# When does a power semigroup have a zero, and what can the zero be?

Let $$S$$ be a semigroup. The power semigroup of $$S$$ is the set $$P(S)=2^S\setminus\lbrace\varnothing\rbrace$$ with the operation $$AB=\lbrace ab\ |\ a\in A,\ b\in B\rbrace.$$

This operation is associative so the algebraic structure is a semigroup.

This semigroup can have a zero element. I've found the following examples.

$$(a)$$ If $$S$$ has a zero element $$0$$, then $$\lbrace0\rbrace$$ is the zero element of $$P(S)$$.

$$(b)$$ If $$G$$ is a group, then $$G$$ is the zero element of $$P(G).$$ Conversely, if $$S$$ is a semigroup, and $$S$$ is the zero element of $$P(S)$$, then $$S$$ is a group.

$$(c)$$ If $$G$$ is a group, then add a new identity element $$1_1$$ to $$G$$ to obtain a monoid $$G_1=G\cup\lbrace 1_1\rbrace$$ in which the multiplication is left unchanged on $$G$$ and the rest of products are defined by $$1_1x=x1_1=x.$$ Then $$G$$ is the zero element of $$P(G_1)$$. We can then define $$G_n$$ to be the monoid obtained by adding a new identity element $$1_k$$ to $$G$$ $$n$$ times (that is for $$k=1,\ldots,n$$). $$G$$ is also the zero element of $$P(G_n).$$

$$(d)$$ To obtain an example that doesn't have a zero and isn't a monoid, we can take $$G_\omega=G\cup\lbrace1_1,1_2,\ldots\rbrace$$ where $$1_k$$ are pairwise different and $$1_k$$ is the identity element of $$G\cup\lbrace1_1,\ldots,1_{k}\rbrace.$$ We can define such a semigroup $$G_{\iota}$$ for any ordinal number $$\iota$$ and always $$G$$ will be the zero element of $$P(G_\iota).$$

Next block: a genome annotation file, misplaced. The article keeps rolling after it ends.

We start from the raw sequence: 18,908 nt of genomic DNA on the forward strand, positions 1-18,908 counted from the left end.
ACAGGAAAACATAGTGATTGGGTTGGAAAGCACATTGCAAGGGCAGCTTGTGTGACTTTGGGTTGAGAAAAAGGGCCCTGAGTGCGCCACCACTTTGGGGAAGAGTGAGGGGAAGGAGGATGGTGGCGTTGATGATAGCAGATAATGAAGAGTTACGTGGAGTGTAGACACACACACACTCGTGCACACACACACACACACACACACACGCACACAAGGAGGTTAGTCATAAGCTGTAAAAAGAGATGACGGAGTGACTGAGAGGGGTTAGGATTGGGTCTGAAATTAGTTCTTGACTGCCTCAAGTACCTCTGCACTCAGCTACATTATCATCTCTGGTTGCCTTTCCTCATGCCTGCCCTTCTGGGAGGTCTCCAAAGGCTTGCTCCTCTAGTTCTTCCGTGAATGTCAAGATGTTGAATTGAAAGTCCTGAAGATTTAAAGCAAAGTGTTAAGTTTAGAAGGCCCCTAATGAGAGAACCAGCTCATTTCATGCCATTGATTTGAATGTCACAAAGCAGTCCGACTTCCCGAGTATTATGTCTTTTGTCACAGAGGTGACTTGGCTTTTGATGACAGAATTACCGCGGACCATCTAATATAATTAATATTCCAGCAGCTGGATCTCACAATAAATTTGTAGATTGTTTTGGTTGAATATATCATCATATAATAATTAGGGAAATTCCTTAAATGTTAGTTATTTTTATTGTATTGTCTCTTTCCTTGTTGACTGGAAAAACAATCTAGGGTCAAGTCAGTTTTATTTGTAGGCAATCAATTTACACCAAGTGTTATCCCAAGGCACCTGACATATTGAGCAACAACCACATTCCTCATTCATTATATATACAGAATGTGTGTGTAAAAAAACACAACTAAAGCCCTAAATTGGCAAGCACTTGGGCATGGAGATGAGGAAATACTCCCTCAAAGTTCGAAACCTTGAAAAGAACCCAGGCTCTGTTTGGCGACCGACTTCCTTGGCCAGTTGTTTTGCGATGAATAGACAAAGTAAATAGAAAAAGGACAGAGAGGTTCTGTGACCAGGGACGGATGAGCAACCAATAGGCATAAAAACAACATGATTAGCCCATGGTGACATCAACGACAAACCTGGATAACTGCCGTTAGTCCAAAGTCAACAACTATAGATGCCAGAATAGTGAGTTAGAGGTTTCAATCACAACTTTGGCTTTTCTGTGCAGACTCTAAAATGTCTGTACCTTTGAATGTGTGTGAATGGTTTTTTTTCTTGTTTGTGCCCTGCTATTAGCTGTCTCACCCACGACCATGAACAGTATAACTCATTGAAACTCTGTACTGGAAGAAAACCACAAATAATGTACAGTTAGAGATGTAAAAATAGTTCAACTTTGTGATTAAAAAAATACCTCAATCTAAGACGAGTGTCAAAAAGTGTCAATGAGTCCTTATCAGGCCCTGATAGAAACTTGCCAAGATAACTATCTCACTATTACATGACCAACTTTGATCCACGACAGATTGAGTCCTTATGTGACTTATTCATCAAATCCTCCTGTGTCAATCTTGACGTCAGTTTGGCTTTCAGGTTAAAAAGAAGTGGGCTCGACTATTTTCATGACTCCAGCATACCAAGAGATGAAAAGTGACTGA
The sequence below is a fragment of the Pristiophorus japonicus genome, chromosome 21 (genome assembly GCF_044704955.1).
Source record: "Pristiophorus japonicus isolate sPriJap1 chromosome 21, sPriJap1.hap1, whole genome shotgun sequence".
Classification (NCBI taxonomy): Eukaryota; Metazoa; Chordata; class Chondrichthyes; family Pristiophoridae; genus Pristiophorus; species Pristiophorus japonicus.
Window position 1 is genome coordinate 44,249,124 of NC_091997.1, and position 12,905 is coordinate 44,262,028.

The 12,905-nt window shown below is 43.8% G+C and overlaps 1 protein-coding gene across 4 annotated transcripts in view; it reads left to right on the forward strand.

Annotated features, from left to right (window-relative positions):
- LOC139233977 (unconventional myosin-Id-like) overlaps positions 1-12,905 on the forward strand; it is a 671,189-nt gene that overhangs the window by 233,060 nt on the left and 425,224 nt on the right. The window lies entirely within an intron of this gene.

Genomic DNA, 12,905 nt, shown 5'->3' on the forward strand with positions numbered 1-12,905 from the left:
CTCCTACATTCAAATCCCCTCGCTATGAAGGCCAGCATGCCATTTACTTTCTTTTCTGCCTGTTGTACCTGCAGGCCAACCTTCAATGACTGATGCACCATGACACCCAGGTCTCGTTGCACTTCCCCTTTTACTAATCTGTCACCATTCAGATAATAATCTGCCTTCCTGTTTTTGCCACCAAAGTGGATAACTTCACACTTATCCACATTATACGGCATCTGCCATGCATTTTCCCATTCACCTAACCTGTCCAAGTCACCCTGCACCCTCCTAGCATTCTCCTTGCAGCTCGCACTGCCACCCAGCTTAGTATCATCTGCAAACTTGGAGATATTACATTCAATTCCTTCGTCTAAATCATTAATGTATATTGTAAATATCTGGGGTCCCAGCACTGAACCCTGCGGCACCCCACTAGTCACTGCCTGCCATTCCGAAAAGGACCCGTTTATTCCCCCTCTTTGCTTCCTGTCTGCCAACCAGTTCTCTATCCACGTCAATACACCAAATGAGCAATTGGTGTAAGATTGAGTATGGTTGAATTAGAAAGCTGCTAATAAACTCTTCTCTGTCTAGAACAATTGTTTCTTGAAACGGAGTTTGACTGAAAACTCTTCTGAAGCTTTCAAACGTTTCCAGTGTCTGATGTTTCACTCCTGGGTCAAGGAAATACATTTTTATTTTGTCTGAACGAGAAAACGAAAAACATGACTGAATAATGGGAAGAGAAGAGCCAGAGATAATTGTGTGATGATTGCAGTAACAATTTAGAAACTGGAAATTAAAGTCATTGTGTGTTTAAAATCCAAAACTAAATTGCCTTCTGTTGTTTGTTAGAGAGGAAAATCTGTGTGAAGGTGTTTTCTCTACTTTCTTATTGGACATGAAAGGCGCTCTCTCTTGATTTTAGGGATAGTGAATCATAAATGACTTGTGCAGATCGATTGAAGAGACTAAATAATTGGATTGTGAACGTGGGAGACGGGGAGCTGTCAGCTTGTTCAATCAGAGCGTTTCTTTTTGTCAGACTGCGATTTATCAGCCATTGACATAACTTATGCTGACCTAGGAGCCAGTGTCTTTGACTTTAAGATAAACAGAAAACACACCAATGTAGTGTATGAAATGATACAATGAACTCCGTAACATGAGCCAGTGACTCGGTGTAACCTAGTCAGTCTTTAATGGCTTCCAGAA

I suspect there are more examples, but I don't know how to find them. I would like to have a theorem of the form

$$P(S)$$ has a zero element iff $$\phi(S)$$. Then the zero element is $$\psi(S)$$.

where $$\phi(S)$$ is a simple and edifying formula taking a semigroup as its argument, and $$\psi(S)$$ is a function that takes a semigroup and gives a subset of the semigroup.

In the other direction, let's suppose $$I\subseteq S$$ is the zero element of $$P(S).$$ This means that for any $$X\subseteq S$$, we have $$XI=IX=I.$$ This is equivalent to $$xI=Ix=I$$ for any $$x\in S.$$ This condition, if I'm not mistaken, implies the following conditions.

$$(1)$$ $$I$$ is both the smallest left ideal of $$S$$ and the smallest right ideal of $$S$$.

$$(2)$$ $$I$$ is an $$\mathscr L$$-class of $$S;$$ $$I$$ is an $$\mathscr R$$-class of $$S;$$ $$I$$ is a $$\mathscr J$$-class of $$S$$.

$$(3)$$ $$I$$ is a subgroup of $$S$$.

I'm not sure if these conditions, in conjunction, suffice to make $$I$$ the zero element of $$S$$. I suspect not. Could you please make the picture clearer for me?

You are right. More simply: $I$ is a zero in $P(S)$ if and only if $I$ is an ideal of $S$ and a subgroup of $S$. Indeed, if $I$ is a zero, it must be a subgroup and an ideal as you wrote yourself. On the other hand, if $I$ is an ideal and a subgroup, then for every $x$ in $S$, $Ix$ is a left ideal of $S$ contained in $I$, hence it is a left ideal of $I$, so $Ix=I$ (a group has only one left ideal). Similarly, $xI=I$. So $I$ is a zero.
• Here is a general construction. Take any semigroup $T$, any group $G$ and any homomorphism $\phi: T\to G$. Consider $S$ the disjoint union of $T$ and $G$ with operation * that coincides with the native operations on $T,G$ and $t*g=\phi(t)g$, $g*t=g\phi(t)$ for every $g\in G$, $t\in T$. Then $S$ is a semigroup (the semilattice of $T$ and $G$) and $G$ is an ideal of $S$. These are not all semigroups with subgroups which are ideals, but it gives a lot of examples. – user6976 Oct 23 '12 at 11:50
• Your examples are like that where $T$ is the chain of idempotents ($\{e_1,...,e_n\}$, $e_ie_j=e_je_i=e_i$ if $i\le j$),and $\phi$ is a homomorphism that maps everything to 1. – user6976 Oct 23 '12 at 11:56